Understanding elevator maintenance basics can be very helpful when seeking an elevator maintenance provider. Since elevator maintenance contracts are complex, these tips can help educate yourself on the basics of elevator maintenance.
Why You Need a Maintenance Plan
Elevator maintenance plans ensure:
- All maintenance performed will ensure the elevator operates in accordance with applicable codes
- Repairs and maintenance conducted ensures the elevator will pass required local inspections
- Maintenance inspections will ensure passengers are safe
- Service is designed to reduce and/or avoid costly repairs
With the right plan in place, you can feel confident your elevators operate at optimum performance.
Two Types of Maintenance
There are generally two types of elevator maintenance contracts:
1. Full Maintenance: This provides both routine maintenance and service calls between scheduled maintenance visits. In this case, you get more bang for your buck as usually more is covered under your contract fixed cost.
2. Examination and Lubrication (Oil and Grease). In this case you get the basics required to keep your elevator operational. You do get service calls, but you are billed for these based on what is required. The fixed price is lower, but the risk is higher as you have to pay for additional calls.
Each elevator service company will use their own terms for the contracts, but these are generally the two types or levels of maintenance packages you will find.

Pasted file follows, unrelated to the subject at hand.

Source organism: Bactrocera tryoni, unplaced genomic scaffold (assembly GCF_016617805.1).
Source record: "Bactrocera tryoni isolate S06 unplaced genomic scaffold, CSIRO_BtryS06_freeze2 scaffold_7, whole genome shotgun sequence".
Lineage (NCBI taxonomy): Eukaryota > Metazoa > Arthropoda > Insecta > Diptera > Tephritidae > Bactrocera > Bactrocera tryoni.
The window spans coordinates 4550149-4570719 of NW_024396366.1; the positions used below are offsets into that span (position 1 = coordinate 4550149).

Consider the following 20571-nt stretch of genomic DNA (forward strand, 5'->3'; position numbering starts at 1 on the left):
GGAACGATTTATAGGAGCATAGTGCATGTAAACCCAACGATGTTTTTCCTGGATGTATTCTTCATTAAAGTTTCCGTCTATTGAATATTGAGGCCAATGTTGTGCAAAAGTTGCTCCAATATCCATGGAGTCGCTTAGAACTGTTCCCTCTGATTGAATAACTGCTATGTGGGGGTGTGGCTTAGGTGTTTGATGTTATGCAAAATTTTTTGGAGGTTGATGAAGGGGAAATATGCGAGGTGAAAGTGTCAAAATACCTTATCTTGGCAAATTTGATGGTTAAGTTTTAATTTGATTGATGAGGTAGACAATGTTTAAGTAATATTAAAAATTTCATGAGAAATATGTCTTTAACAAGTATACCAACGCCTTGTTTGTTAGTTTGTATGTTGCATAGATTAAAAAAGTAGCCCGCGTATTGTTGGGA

Understanding Should Be Covered in Elevator Maintenance Contracts
When considering the maintenance coverage these are the most important details to review:
- Inspections: How many inspections are included and what intervals are they scheduled? Ideally, maintenance checks should be made monthly.
- Maintenance Hours: How many “preventative maintenance hours” are included in the contract monthly? While these special calls might be included in the contract, you need to know if there is an hour limit as you might not get as much coverage as you need.
- Emergency Service: Do they offer 24/7 emergency service and support? If not, this is not the contract for you. As well, if you do make an emergency call how long does it take them to arrive? You really want a guarantee of response times. If they can’t reach you within an hour, this is also not the contract for you.
- Equipment Coverage: Watch for exemptions of elevator equipment. It is not uncommon for elevator service agreements to exclude certain items, often on older models where parts are harder to find.
- Logging/Monitoring: Make sure they provide a log of all service calls so you can monitor performance and watch for signs upgrades or replacements that might be required.
- Safety Factors: At the least safety inspections must include:
- Safety circuits
- Foot pound pressure for door closure
- Door protection
- Oil levels
- Light bulbs
- Ride safety and comfort
These contract basics should help ensure you get the best terms. By creating a checklist of key contract elements, you can compare the checks from provider to provider and choose the company that meets all of your needs.